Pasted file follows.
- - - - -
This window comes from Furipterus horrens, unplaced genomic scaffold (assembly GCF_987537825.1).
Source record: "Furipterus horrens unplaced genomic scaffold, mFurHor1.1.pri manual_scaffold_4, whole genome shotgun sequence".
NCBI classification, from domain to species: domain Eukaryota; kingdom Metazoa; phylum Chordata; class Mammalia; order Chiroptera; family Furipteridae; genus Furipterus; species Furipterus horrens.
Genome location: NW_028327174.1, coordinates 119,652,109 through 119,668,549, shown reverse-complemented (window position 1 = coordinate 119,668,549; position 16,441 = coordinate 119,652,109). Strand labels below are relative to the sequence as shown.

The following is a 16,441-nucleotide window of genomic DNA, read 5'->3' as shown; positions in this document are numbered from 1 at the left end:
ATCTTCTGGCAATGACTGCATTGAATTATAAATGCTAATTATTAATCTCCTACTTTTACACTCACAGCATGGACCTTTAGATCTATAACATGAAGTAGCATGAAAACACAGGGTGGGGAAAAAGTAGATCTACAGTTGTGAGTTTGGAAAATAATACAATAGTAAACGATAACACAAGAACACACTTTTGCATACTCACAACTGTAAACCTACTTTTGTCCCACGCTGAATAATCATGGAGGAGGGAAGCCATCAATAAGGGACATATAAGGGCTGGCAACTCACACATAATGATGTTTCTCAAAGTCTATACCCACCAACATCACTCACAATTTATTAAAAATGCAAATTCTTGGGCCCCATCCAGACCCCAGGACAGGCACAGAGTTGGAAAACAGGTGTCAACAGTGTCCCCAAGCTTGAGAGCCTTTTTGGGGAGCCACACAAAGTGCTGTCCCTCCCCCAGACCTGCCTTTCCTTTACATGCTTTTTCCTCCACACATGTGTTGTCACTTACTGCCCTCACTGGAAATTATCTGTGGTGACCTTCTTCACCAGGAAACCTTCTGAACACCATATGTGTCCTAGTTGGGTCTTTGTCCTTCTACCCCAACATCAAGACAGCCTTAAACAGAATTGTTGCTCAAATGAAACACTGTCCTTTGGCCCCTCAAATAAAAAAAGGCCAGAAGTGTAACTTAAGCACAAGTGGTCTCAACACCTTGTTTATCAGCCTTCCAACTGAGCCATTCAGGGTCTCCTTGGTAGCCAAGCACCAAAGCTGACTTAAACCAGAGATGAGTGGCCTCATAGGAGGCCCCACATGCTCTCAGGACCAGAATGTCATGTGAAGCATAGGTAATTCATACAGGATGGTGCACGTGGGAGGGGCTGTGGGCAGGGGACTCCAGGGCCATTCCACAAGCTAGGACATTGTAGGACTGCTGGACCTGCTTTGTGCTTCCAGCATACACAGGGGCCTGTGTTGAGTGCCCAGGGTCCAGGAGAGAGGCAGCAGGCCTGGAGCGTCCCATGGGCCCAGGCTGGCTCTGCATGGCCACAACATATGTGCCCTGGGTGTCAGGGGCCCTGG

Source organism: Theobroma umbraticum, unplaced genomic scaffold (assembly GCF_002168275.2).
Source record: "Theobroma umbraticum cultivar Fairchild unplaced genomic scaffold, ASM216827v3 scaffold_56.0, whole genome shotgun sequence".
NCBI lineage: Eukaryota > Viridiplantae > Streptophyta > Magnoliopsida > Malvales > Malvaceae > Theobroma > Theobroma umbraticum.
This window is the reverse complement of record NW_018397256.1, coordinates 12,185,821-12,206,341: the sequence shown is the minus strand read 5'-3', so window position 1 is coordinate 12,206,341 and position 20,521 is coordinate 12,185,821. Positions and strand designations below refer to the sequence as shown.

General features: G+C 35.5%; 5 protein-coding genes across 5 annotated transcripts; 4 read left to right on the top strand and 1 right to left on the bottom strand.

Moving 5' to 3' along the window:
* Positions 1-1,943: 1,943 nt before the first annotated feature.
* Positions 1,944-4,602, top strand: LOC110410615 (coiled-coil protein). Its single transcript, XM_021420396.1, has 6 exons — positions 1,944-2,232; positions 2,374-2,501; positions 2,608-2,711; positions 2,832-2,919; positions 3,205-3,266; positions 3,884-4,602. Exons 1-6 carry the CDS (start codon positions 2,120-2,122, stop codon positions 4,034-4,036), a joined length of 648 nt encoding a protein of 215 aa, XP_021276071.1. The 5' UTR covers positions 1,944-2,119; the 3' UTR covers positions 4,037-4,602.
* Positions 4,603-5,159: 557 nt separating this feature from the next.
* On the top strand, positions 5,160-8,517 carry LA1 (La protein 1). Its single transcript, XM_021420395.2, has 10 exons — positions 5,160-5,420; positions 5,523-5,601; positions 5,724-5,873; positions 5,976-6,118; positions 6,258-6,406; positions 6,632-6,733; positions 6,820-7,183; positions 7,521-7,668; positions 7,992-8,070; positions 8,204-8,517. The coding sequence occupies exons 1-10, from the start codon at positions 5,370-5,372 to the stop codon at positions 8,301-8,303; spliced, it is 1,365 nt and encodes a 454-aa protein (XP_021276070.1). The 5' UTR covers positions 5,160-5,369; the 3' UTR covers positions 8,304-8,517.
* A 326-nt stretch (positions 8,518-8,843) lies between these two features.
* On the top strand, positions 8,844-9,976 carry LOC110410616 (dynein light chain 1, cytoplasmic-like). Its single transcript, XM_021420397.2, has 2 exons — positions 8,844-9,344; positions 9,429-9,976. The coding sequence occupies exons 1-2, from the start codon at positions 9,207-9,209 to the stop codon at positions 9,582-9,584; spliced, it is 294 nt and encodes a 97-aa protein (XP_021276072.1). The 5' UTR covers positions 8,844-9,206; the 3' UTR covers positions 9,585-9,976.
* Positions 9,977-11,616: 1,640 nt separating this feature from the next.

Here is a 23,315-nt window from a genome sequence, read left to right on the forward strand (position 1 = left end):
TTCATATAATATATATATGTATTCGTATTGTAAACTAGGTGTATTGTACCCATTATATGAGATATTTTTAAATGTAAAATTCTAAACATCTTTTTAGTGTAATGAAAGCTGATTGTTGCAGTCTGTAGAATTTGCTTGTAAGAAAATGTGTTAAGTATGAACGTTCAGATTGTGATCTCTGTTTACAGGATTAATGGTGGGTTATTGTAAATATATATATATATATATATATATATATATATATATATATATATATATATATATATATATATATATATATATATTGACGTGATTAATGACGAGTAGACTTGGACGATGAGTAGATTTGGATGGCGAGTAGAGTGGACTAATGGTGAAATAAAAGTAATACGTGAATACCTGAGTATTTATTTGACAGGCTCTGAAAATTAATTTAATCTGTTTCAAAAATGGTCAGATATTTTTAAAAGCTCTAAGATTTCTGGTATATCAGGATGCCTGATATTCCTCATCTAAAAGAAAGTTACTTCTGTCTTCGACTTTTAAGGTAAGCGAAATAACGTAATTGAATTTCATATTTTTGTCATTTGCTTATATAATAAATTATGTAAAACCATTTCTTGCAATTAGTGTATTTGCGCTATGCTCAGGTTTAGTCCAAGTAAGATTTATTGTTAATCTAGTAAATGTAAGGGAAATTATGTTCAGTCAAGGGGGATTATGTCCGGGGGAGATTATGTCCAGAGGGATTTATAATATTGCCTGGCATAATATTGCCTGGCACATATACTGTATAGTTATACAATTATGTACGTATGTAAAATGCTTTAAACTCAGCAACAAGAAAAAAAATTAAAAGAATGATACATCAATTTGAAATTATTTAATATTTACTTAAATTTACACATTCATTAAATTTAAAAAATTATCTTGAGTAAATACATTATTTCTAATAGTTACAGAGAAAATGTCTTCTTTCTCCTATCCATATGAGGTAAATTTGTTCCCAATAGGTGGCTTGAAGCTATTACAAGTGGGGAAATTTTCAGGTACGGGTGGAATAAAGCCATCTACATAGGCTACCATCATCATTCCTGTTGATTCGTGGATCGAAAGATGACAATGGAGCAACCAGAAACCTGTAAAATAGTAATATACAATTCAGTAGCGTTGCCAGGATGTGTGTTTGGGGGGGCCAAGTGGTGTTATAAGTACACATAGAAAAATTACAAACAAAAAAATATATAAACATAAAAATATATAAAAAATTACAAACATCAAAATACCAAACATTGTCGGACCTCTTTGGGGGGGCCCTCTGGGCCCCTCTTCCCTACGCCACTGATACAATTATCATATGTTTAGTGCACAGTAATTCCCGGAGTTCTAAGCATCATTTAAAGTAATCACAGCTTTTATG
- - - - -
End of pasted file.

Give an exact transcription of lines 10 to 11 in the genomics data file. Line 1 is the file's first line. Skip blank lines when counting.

This window is the reverse complement of record NW_018397256.1, coordinates 12,185,821-12,206,341: the sequence shown is the minus strand read 5'-3', so window position 1 is coordinate 12,206,341 and position 20,521 is coordinate 12,185,821. Positions and strand designations below refer to the sequence as shown.

General features: G+C 35.5%; 5 protein-coding genes across 5 annotated transcripts; 4 read left to right on the top strand and 1 right to left on the bottom strand.